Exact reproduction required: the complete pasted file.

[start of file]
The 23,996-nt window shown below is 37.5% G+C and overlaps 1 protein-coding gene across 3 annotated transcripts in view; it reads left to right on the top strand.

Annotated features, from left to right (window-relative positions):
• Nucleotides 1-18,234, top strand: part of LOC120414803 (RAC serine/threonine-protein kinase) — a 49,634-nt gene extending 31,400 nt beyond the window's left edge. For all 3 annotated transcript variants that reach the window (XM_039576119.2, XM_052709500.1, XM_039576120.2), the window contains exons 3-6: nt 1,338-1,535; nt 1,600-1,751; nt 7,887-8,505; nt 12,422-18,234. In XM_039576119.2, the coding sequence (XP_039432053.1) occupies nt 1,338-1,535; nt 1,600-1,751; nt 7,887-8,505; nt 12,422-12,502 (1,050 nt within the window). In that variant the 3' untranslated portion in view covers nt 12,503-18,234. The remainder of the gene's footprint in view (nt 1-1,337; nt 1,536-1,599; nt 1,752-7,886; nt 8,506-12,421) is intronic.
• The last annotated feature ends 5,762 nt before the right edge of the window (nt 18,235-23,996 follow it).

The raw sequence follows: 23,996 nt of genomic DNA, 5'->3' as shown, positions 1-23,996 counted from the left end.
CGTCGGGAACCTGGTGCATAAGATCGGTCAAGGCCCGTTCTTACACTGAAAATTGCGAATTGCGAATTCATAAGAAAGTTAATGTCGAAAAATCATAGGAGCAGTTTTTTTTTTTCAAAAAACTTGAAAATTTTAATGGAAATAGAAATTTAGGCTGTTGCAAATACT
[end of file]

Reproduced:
The 23,996-nt window shown below is 37.5% G+C and overlaps 1 protein-coding gene across 3 annotated transcripts in view; it reads left to right on the top strand.

Annotated features, from left to right (window-relative positions):
• Nucleotides 1-18,234, top strand: part of LOC120414803 (RAC serine/threonine-protein kinase) — a 49,634-nt gene extending 31,400 nt beyond the window's left edge. For all 3 annotated transcript variants that reach the window (XM_039576119.2, XM_052709500.1, XM_039576120.2), the window contains exons 3-6: nt 1,338-1,535; nt 1,600-1,751; nt 7,887-8,505; nt 12,422-18,234. In XM_039576119.2, the coding sequence (XP_039432053.1) occupies nt 1,338-1,535; nt 1,600-1,751; nt 7,887-8,505; nt 12,422-12,502 (1,050 nt within the window). In that variant the 3' untranslated portion in view covers nt 12,503-18,234. The remainder of the gene's footprint in view (nt 1-1,337; nt 1,536-1,599; nt 1,752-7,886; nt 8,506-12,421) is intronic.
• The last annotated feature ends 5,762 nt before the right edge of the window (nt 18,235-23,996 follow it).

The raw sequence follows: 23,996 nt of genomic DNA, 5'->3' as shown, positions 1-23,996 counted from the left end.
CGTCGGGAACCTGGTGCATAAGATCGGTCAAGGCCCGTTCTTACACTGAAAATTGCGAATTGCGAATTCATAAGAAAGTTAATGTCGAAAAATCATAGGAGCAGTTTTTTTTTTTCAAAAAACTTGAAAATTTTAATGGAAATAGAAATTTAGGCTGTTGCAAATACT